Ọrịa na isi na olu cancer na-ewuru a groundbreaking ọhụrụ ọgwụgwọ na-agụnye apostle ha dịghịzi usoro ibu agha ọrịa.
Ikpe, na National Institute for Health Research Biomedical Research center na Guy si na St Thomas 'NHS ntọala ntụkwasị obi na Eze College London, -agụnye genetically modifying ọrịa mkpụrụ ndụ ọbara ọcha, ya mere ha na-aghọta na ọgụ ngwọta.
Mkpụrụ ndụ ọbara ọcha nke dịghịzi usoro na-ndammana onwem iji kpochapụ mkpụrụ ndụ - karịsịa ndị butere ọrịa - na ekwesịghị n'ebe, ma mgbe ụfọdụ, chọrọ enyemaka ịmata na agha cancer mkpụrụ ndụ.
Iji a ọbara sample, na BRC otu na-emeso mkpụrụ ndụ ọbara ọcha na laabu na a na-adịghị njọ virus na-ewebata ọhụrụ abụọ mkpụrụ ndụ ihe nketa. The mbụ site n'usoro na-eme ka ọ dịkwuo mfe na-eto eto na mkpụrụ ndụ mgbe ha na laabu mgbe nke abụọ na-enyere ndị mkpụrụ ndụ ọbara ọcha na-aghọta na ọgụ ngwọta.
Isi investigator Dr John Maher kwuru: "N'ihe ka ọtụtụ ọrịa cancer, metastasis, mgbasa nke a ọrịa site na nke ozu ebe ọ malitere ọzọ kpọmkwem ejikọrọ, bụ commonest akpata ọnwụ. Otú ọ dị, isi na olu cancer na-agbapụ iche na obodo mgbasa ma ọ bụ nlọghachite nke ọrịa akaụntụ n'ihi na ọtụtụ nhụjuanya na ọnwụ. Nke a pụtara na etuto ahụ wee dị inoperable na-adịghị ịda mbà omume omenala agwọ ọrịa dị ka anara ọgwụ ma ọ bụ Radiotherapy. "
The ọgwụgwọ a na-akpọ a CAR T-cell and takes two weeks to produce. To maximise its safety and effectiveness the team is injecting the CAR T-cells directly into the tumour. CAR T-cell treatment has proven effective in some forms of leukaemia but the hope is that it can be developed further to benefit patients with so-called “solid cancers”, which form a discrete tumour mass, such as head and neck cancer.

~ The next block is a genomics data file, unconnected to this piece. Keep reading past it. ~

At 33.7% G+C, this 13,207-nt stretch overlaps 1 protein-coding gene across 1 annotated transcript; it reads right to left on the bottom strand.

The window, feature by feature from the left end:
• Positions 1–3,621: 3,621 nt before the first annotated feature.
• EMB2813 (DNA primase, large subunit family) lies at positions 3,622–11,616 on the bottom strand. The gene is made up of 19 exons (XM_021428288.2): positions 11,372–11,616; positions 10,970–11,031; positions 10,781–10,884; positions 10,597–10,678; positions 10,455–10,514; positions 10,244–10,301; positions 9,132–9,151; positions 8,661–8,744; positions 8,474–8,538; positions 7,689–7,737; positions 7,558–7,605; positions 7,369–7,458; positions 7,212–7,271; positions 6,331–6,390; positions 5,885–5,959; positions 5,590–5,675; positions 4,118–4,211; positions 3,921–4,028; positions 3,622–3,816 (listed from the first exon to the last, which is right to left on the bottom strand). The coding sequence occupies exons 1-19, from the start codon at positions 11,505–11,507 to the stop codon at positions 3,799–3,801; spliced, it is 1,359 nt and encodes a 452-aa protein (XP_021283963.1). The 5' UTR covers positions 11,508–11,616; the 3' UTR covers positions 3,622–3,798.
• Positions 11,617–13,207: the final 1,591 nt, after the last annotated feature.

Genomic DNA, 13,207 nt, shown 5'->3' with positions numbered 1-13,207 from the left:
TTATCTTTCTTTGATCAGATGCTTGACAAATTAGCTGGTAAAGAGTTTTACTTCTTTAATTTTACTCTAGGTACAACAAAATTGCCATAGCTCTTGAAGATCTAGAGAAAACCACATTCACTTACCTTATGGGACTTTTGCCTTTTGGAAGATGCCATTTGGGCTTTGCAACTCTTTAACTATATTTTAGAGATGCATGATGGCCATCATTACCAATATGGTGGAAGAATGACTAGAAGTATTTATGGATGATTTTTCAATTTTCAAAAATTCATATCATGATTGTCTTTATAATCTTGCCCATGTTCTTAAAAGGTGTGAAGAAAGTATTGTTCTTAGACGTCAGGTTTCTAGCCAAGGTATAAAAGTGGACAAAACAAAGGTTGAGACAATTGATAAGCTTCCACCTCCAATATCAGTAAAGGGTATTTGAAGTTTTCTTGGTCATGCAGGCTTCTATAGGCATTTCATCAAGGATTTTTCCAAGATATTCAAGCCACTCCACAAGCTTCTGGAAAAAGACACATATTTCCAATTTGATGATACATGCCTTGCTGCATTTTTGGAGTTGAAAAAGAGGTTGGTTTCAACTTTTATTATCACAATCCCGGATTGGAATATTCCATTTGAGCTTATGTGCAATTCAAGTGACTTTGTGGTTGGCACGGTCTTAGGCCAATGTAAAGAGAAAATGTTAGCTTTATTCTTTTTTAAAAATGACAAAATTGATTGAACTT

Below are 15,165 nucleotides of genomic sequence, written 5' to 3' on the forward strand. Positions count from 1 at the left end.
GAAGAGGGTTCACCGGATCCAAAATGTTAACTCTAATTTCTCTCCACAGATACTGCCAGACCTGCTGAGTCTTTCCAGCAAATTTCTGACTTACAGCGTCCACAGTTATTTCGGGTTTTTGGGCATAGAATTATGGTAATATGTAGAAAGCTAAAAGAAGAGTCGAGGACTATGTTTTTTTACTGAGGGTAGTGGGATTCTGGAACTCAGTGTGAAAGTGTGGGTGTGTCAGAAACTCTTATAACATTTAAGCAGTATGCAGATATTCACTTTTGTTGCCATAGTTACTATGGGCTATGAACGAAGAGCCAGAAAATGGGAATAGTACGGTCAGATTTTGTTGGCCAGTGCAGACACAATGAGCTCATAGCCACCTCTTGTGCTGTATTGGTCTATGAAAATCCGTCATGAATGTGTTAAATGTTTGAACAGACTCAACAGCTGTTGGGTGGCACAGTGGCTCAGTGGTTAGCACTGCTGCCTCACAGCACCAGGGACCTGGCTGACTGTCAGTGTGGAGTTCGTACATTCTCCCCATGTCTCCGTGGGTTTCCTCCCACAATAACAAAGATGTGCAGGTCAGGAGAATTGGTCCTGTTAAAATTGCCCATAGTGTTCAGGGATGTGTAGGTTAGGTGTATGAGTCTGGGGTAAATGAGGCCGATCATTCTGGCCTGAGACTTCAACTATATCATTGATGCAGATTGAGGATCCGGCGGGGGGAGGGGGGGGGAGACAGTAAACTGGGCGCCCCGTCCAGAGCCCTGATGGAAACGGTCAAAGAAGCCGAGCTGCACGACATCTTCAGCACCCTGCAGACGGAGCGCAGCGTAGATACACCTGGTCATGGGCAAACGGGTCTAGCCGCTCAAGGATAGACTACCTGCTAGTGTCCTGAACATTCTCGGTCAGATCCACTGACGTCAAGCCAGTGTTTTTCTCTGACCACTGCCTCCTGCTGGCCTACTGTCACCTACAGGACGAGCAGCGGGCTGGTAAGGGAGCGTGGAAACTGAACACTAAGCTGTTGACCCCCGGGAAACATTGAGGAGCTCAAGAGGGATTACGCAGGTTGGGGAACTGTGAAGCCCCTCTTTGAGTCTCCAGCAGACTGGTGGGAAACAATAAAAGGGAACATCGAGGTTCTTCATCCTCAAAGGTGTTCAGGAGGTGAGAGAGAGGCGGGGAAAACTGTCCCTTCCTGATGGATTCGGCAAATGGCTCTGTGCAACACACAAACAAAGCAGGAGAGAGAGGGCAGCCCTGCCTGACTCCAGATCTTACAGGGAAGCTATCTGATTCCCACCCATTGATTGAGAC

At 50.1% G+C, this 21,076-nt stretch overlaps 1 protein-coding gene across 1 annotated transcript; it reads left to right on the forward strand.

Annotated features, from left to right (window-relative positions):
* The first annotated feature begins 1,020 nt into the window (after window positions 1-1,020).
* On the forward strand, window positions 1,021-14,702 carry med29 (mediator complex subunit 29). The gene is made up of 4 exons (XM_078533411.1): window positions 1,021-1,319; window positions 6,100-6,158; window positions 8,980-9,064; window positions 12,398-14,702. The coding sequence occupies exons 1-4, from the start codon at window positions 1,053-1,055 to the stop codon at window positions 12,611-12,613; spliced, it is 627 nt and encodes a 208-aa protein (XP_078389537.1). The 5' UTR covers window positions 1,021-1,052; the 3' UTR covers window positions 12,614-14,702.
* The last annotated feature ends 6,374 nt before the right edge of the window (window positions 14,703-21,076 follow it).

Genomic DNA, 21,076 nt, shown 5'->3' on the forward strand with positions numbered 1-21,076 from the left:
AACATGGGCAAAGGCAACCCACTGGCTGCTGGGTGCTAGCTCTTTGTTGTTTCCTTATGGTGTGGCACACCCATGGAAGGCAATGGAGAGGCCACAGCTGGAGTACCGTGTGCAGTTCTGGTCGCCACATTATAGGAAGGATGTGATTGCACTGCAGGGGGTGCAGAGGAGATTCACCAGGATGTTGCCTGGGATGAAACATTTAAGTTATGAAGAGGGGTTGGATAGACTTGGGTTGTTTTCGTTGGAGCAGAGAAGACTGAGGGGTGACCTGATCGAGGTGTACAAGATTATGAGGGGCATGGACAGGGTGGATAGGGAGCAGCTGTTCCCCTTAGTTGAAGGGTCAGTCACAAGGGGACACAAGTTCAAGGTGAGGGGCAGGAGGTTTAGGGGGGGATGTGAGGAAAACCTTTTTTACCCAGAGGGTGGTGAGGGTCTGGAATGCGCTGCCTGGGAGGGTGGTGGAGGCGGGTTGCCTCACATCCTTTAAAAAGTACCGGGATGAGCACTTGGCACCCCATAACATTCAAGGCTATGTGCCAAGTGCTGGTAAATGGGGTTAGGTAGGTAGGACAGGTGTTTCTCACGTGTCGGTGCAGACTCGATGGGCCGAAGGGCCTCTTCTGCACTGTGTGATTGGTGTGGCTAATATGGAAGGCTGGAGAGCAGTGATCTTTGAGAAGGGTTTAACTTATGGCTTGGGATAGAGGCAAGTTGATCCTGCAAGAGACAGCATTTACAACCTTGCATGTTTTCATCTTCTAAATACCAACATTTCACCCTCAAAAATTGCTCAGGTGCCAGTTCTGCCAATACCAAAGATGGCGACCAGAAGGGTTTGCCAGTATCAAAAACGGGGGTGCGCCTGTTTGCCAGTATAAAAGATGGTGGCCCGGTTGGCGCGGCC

Maher said success could have “significant implications for other solid cancers, especially those that spread within a natural space in the body, such as ovarian cancer (lining of the abdomen) or mesothelioma (lining of the lungs). In that setting, it may be possible to inject the CAR T-cells from the patient directly into the cavity, to localise the treatment where it is needed most”.
During the phase 1 trial, which aims to test the treatment’s safety and effectiveness, patients enrolled in groups will successively receive a higher number of cells to establish safe dosage, provided it does not produce significant side-effects. If it is successful, the treatment will need to be tested in larger numbers of patients to establish how effective it is at combating the cancer.
Dr Stephen Caddick, director of innovations at the Wellcome Trust, which co-funded the trial, kwuru: “By precision engineering immune cells to recognise and destroy tumours, researchers are hopeful that they will be able to improve the prospects for patients who have, until now, faced very limited treatment options.”
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